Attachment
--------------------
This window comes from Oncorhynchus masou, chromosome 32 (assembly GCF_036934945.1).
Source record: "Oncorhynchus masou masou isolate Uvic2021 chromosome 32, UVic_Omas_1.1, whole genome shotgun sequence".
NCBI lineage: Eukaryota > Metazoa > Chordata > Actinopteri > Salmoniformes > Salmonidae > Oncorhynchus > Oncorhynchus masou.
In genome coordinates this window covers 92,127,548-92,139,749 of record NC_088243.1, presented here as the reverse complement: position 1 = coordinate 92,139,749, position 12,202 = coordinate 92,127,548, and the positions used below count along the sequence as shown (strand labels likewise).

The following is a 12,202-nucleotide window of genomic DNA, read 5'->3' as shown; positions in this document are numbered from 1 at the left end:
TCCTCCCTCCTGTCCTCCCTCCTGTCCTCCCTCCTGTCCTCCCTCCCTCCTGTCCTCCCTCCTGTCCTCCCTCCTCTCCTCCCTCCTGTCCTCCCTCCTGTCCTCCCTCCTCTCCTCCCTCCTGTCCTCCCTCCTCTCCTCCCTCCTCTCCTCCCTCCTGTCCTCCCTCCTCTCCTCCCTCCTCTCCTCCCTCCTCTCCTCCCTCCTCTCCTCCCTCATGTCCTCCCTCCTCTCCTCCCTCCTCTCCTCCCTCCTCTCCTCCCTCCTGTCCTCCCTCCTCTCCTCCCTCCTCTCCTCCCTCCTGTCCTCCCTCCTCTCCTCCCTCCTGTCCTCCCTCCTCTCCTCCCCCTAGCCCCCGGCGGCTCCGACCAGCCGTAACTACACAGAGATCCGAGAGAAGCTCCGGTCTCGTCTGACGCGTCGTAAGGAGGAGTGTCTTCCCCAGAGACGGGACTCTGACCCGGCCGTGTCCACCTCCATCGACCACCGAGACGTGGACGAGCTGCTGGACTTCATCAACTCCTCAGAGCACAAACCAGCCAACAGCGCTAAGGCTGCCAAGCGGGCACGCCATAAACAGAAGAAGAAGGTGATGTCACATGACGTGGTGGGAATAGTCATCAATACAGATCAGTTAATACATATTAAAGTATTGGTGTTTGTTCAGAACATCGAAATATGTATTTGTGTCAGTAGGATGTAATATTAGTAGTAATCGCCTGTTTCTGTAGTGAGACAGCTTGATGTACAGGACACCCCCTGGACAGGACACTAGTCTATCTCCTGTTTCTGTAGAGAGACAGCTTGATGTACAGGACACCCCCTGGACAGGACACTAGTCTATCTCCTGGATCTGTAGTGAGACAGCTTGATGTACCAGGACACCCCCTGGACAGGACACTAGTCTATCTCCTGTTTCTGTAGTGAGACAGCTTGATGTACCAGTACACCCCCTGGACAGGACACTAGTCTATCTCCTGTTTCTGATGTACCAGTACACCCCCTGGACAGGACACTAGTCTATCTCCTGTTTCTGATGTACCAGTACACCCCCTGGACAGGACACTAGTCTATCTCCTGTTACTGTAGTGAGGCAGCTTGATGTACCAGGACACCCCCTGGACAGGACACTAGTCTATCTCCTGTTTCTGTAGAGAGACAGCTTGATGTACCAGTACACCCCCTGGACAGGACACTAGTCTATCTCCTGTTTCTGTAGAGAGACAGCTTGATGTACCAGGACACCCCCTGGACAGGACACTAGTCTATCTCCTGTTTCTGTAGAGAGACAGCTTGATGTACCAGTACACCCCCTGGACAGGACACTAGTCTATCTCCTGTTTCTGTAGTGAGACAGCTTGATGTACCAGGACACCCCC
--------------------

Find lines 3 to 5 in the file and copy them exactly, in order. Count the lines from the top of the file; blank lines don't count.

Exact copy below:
NCBI lineage: Eukaryota > Metazoa > Chordata > Actinopteri > Salmoniformes > Salmonidae > Oncorhynchus > Oncorhynchus masou.
In genome coordinates this window covers 92,127,548-92,139,749 of record NC_088243.1, presented here as the reverse complement: position 1 = coordinate 92,139,749, position 12,202 = coordinate 92,127,548, and the positions used below count along the sequence as shown (strand labels likewise).

The following is a 12,202-nucleotide window of genomic DNA, read 5'->3' as shown; positions in this document are numbered from 1 at the left end: